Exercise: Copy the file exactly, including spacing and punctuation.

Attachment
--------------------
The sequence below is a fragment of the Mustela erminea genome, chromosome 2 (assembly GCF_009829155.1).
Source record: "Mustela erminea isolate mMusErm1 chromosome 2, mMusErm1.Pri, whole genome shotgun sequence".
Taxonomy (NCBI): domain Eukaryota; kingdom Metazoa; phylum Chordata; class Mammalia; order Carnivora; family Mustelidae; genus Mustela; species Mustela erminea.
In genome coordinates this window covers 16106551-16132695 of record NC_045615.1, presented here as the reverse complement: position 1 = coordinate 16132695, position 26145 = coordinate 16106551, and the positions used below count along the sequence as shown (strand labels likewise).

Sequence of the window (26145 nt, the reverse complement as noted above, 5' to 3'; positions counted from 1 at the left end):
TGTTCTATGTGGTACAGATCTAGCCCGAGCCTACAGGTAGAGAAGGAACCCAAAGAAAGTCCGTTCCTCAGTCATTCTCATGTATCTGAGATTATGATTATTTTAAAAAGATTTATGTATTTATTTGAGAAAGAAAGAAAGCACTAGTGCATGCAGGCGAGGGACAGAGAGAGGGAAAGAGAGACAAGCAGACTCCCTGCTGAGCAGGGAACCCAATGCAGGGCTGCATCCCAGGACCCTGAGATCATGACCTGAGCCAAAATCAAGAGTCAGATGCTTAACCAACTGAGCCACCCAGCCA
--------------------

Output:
The sequence below is a fragment of the Mustela erminea genome, chromosome 2 (assembly GCF_009829155.1).
Source record: "Mustela erminea isolate mMusErm1 chromosome 2, mMusErm1.Pri, whole genome shotgun sequence".
Taxonomy (NCBI): domain Eukaryota; kingdom Metazoa; phylum Chordata; class Mammalia; order Carnivora; family Mustelidae; genus Mustela; species Mustela erminea.
In genome coordinates this window covers 16106551-16132695 of record NC_045615.1, presented here as the reverse complement: position 1 = coordinate 16132695, position 26145 = coordinate 16106551, and the positions used below count along the sequence as shown (strand labels likewise).

Sequence of the window (26145 nt, the reverse complement as noted above, 5' to 3'; positions counted from 1 at the left end):
TGTTCTATGTGGTACAGATCTAGCCCGAGCCTACAGGTAGAGAAGGAACCCAAAGAAAGTCCGTTCCTCAGTCATTCTCATGTATCTGAGATTATGATTATTTTAAAAAGATTTATGTATTTATTTGAGAAAGAAAGAAAGCACTAGTGCATGCAGGCGAGGGACAGAGAGAGGGAAAGAGAGACAAGCAGACTCCCTGCTGAGCAGGGAACCCAATGCAGGGCTGCATCCCAGGACCCTGAGATCATGACCTGAGCCAAAATCAAGAGTCAGATGCTTAACCAACTGAGCCACCCAGCCA